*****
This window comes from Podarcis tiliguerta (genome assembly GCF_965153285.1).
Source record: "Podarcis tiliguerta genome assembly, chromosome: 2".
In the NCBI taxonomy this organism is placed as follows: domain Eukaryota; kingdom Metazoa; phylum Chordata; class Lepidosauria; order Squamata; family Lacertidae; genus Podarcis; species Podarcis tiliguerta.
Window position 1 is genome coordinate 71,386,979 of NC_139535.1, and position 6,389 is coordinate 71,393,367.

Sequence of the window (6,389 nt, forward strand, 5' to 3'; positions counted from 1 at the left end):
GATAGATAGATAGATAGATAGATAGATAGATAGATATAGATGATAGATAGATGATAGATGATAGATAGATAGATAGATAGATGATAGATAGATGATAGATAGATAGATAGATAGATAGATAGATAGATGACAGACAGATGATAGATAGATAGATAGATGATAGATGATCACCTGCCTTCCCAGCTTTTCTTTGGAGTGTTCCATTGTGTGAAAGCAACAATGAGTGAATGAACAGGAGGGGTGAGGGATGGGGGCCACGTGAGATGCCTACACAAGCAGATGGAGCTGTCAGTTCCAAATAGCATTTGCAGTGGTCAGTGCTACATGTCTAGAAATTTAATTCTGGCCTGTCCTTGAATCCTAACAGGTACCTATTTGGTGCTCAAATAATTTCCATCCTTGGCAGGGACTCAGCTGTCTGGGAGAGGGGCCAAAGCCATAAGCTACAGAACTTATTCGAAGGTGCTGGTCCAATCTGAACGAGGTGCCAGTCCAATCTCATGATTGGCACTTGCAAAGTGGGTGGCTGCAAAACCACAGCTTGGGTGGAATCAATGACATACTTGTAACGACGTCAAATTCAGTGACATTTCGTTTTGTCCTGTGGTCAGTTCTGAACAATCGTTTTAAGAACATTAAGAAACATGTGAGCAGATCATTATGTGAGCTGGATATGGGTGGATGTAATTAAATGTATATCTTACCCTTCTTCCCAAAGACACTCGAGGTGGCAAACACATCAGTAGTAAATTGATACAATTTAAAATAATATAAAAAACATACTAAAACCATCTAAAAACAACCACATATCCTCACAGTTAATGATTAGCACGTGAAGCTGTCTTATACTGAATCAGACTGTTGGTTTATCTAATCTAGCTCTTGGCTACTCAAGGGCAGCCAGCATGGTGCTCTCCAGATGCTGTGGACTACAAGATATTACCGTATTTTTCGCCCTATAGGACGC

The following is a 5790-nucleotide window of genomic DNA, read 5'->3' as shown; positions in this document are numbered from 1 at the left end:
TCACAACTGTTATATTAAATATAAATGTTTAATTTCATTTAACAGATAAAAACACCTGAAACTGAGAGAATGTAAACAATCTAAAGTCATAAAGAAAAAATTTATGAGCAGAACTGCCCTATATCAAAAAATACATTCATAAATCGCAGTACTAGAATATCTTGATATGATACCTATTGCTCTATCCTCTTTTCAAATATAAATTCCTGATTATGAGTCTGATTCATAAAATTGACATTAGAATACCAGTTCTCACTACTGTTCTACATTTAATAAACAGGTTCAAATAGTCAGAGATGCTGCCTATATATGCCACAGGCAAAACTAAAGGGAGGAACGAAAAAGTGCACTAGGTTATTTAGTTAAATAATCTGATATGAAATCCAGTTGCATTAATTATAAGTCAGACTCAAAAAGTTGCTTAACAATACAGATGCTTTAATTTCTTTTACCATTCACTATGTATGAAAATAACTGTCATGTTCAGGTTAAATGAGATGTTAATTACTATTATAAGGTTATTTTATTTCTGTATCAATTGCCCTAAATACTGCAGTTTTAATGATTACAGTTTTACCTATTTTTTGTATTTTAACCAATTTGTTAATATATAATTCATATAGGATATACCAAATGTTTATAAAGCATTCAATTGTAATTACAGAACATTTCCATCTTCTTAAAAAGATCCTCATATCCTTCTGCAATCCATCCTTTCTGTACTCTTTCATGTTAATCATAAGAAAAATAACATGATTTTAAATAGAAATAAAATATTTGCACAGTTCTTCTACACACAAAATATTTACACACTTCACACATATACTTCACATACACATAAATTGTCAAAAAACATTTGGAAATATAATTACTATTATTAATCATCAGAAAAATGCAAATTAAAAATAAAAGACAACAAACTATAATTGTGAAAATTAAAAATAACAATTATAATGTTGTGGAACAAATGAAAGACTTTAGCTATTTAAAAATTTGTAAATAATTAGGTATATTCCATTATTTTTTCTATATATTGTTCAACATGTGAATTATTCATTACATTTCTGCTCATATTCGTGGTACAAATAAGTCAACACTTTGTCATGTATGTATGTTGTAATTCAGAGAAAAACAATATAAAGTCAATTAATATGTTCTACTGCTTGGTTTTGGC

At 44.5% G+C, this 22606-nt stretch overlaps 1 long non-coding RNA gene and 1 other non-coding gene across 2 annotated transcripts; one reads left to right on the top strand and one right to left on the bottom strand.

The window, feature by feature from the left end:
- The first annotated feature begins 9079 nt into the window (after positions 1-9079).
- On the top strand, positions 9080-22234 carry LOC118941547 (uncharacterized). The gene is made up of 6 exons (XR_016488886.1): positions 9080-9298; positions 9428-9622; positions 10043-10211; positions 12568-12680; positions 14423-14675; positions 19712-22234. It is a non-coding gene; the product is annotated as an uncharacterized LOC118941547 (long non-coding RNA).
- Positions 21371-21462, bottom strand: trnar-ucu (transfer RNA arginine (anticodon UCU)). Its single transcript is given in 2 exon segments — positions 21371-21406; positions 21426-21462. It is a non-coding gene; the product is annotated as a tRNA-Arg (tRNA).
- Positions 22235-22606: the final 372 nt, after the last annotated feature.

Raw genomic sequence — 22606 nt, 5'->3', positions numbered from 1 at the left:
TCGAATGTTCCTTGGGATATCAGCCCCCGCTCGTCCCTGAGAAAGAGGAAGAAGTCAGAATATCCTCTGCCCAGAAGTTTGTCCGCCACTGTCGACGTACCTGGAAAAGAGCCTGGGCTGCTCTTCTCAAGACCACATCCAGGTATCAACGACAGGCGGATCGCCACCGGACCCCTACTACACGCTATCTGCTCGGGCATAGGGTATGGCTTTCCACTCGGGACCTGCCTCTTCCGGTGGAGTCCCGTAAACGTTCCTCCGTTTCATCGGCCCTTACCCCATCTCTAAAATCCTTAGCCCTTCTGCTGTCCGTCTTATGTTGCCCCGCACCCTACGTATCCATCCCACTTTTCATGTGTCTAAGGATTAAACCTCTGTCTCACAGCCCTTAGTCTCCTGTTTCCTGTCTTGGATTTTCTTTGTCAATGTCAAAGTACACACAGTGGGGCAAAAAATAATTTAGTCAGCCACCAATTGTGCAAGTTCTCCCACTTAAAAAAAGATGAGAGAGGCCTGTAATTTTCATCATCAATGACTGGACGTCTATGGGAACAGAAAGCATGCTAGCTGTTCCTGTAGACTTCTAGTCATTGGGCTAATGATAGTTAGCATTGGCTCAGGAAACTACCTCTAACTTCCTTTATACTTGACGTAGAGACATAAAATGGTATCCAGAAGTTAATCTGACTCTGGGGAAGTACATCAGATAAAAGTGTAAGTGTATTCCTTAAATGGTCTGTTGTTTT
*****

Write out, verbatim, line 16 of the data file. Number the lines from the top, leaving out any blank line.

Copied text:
TCGAATGTTCCTTGGGATATCAGCCCCCGCTCGTCCCTGAGAAAGAGGAAGAAGTCAGAATATCCTCTGCCCAGAAGTTTGTCCGCCACTGTCGACGTACCTGGAAAAGAGCCTGGGCTGCTCTTCTCAAGACCACATCCAGGTATCAACGACAGGCGGATCGCCACCGGACCCCTACTACACGCTATCTGCTCGGGCATAGGGTATGGCTTTCCACTCGGGACCTGCCTCTTCCGGTGGAGTCCCGTAAACGTTCCTCCGTTTCATCGGCCCTTACCCCATCTCTAAAATCCTTAGCCCTTCTGCTGTCCGTCTTATGTTGCCCCGCACCCTACGTATCCATCCCACTTTTCATGTGTCTAAGGATTAAACCTCTGTCTCACAGCCCTTAGTCTCCTGTTTCCTGTCTTGGATTTTCTTTGTCAATGTCAAAGTACACACAGTGGGGCAAAAAATAATTTAGTCAGCCACCAATTGTGCAAGTTCTCCCACTTAAAAAAAGATGAGAGAGGCCTGTAATTTTCATCATCAATGACTGGACGTCTATGGGAACAGAAAGCATGCTAGCTGTTCCTGTAGACTTCTAGTCATTGGGCTAATGATAGTTAGCATTGGCTCAGGAAACTACCTCTAACTTCCTTTATACTTGACGTAGAGACATAAAATGGTATCCAGAAGTTAATCTGACTCTGGGGAAGTACATCAGATAAAAGTGTAAGTGTATTCCTTAAATGGTCTGTTGTTTT